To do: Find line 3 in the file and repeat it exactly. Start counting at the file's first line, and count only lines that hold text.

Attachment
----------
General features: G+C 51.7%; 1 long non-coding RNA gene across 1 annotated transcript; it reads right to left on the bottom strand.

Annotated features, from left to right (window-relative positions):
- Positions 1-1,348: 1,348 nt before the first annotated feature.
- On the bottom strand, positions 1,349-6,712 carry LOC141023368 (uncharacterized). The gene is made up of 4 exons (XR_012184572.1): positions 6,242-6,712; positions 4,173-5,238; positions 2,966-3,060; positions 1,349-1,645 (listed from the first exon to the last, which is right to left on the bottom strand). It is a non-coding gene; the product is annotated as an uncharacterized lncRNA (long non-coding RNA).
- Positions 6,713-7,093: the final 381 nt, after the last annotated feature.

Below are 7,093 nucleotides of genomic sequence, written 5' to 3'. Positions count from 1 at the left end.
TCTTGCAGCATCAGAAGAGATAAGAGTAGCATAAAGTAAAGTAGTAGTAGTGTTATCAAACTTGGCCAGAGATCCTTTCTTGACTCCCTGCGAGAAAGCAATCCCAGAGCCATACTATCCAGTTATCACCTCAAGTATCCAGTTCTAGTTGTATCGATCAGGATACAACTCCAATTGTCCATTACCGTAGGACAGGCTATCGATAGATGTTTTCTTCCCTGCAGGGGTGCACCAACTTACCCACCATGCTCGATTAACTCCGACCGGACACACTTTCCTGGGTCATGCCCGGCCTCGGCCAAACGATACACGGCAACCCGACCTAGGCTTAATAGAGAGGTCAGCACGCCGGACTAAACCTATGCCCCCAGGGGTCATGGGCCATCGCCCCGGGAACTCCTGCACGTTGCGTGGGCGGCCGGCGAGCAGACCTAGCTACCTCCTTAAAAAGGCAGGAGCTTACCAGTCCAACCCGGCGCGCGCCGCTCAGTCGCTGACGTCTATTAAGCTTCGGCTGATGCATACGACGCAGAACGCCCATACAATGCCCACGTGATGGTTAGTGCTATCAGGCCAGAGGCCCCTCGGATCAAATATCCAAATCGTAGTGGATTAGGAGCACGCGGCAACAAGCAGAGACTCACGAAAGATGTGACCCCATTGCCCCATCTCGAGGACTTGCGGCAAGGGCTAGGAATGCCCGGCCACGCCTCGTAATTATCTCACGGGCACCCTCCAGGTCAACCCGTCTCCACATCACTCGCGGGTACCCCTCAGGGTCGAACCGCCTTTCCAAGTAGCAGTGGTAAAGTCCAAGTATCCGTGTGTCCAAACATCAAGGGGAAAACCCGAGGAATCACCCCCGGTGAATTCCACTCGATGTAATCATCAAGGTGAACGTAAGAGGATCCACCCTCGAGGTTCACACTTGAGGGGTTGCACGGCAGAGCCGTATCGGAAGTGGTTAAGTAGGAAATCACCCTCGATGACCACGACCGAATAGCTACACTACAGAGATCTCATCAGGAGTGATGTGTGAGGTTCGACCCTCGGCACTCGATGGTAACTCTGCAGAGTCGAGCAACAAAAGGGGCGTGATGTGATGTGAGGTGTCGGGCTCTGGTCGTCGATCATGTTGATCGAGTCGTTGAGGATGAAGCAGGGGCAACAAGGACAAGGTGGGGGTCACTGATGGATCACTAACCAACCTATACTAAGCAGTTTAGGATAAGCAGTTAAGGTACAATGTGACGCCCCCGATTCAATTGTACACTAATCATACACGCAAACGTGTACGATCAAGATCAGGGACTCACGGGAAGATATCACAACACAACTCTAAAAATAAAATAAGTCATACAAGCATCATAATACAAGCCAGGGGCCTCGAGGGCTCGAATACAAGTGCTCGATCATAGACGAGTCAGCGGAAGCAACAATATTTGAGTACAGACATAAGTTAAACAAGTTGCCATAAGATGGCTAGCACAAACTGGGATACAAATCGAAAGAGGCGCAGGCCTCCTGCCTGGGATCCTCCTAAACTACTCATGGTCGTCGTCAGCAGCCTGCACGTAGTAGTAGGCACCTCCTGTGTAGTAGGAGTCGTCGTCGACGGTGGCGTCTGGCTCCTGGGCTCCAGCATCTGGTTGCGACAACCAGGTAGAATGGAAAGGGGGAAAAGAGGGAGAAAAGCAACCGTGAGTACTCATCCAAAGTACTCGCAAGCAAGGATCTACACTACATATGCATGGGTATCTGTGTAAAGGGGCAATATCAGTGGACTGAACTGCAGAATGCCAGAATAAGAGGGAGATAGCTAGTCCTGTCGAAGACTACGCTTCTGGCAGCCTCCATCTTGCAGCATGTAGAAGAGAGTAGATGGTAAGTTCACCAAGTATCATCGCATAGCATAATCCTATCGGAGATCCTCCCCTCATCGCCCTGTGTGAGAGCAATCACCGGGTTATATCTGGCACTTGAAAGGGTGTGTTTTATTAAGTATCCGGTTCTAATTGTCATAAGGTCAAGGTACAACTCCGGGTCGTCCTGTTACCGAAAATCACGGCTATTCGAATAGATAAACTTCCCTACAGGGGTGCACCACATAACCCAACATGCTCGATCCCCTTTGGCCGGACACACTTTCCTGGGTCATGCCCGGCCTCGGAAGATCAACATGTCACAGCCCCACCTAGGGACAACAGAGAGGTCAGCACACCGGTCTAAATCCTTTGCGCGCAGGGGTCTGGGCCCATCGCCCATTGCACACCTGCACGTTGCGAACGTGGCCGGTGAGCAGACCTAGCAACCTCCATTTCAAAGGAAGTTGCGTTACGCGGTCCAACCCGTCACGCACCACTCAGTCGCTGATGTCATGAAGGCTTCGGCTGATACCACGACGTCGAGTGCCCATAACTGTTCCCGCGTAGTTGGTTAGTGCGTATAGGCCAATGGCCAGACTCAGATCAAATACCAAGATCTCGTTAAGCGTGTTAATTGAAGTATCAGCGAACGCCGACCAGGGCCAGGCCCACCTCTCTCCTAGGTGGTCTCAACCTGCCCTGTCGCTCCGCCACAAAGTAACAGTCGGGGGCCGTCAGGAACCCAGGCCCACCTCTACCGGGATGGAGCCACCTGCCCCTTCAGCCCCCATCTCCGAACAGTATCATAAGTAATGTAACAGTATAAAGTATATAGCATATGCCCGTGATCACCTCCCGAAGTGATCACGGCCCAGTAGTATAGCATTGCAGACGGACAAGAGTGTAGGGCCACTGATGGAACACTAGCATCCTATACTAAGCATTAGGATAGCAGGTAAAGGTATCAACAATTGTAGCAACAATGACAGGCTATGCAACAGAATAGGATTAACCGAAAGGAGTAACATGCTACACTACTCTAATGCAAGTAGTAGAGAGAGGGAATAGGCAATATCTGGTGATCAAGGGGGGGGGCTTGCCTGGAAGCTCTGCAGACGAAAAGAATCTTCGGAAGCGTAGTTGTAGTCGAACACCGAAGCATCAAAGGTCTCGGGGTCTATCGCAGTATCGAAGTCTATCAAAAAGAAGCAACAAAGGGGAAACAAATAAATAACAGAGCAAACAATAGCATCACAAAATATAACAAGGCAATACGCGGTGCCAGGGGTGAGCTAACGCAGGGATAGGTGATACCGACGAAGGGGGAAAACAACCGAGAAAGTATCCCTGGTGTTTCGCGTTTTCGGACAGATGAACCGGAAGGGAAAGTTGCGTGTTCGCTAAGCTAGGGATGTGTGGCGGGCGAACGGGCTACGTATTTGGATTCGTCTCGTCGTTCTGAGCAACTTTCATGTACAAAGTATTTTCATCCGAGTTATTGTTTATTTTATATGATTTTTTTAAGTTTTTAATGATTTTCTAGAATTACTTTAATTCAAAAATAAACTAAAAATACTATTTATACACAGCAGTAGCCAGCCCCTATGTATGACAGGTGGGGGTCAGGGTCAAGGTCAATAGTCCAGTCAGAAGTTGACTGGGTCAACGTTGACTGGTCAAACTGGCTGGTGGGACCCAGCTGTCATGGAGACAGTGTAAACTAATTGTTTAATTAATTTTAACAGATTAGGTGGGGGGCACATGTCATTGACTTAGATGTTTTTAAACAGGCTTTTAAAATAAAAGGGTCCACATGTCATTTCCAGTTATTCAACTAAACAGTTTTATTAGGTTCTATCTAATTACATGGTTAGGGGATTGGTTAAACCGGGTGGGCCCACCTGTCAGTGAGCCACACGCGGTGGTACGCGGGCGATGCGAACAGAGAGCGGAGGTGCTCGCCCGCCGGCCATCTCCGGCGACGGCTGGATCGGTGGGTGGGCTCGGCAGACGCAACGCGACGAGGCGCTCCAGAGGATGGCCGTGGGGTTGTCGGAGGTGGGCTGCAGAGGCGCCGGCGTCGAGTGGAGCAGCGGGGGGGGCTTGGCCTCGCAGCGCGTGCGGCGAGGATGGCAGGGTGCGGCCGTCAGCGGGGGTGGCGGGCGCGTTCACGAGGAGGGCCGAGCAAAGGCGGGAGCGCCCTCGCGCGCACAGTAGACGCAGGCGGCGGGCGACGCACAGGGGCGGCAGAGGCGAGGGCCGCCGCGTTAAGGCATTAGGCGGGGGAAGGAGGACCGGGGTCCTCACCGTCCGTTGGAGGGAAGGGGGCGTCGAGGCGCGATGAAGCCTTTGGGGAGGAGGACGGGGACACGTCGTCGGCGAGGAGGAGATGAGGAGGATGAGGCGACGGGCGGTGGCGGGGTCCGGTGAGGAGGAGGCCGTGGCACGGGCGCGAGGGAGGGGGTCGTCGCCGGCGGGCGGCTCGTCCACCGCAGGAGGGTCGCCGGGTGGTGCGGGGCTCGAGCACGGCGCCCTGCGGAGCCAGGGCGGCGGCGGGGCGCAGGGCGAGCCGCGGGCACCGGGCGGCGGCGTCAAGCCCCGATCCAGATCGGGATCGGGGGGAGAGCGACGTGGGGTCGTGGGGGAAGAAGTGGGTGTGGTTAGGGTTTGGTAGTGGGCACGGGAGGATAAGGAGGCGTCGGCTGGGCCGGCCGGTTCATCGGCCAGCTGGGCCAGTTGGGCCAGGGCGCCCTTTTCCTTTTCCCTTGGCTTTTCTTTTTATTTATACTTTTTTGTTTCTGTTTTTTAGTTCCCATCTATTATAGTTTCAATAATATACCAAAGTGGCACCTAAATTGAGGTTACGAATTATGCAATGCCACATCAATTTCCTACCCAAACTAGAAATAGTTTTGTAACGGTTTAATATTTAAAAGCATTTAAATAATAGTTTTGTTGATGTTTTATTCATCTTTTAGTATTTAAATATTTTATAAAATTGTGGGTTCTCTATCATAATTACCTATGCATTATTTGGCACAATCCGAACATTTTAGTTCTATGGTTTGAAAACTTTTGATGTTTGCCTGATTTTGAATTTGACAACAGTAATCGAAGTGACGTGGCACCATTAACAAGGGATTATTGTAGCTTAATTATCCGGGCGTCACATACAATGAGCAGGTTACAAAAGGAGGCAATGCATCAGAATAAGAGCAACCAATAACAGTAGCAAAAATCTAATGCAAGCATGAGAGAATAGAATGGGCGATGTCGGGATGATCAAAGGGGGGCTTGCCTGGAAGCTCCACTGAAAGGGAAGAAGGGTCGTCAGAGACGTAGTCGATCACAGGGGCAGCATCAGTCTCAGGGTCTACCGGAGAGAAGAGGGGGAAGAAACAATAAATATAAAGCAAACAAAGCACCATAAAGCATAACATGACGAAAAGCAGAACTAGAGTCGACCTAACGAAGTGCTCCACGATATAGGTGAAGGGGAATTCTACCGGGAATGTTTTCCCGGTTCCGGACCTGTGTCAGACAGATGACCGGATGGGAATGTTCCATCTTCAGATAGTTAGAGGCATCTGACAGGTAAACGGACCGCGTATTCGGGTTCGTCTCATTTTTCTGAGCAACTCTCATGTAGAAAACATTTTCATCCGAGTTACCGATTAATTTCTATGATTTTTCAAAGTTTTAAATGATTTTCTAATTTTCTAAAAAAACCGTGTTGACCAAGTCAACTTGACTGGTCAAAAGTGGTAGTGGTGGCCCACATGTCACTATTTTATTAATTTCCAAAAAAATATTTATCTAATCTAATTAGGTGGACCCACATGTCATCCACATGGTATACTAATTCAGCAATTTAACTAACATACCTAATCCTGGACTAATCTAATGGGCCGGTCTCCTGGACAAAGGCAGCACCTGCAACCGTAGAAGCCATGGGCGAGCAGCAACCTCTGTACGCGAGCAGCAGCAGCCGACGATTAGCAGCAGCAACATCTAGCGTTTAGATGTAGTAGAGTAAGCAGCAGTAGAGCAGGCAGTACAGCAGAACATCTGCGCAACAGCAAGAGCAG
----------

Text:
- Positions 1-1,348: 1,348 nt before the first annotated feature.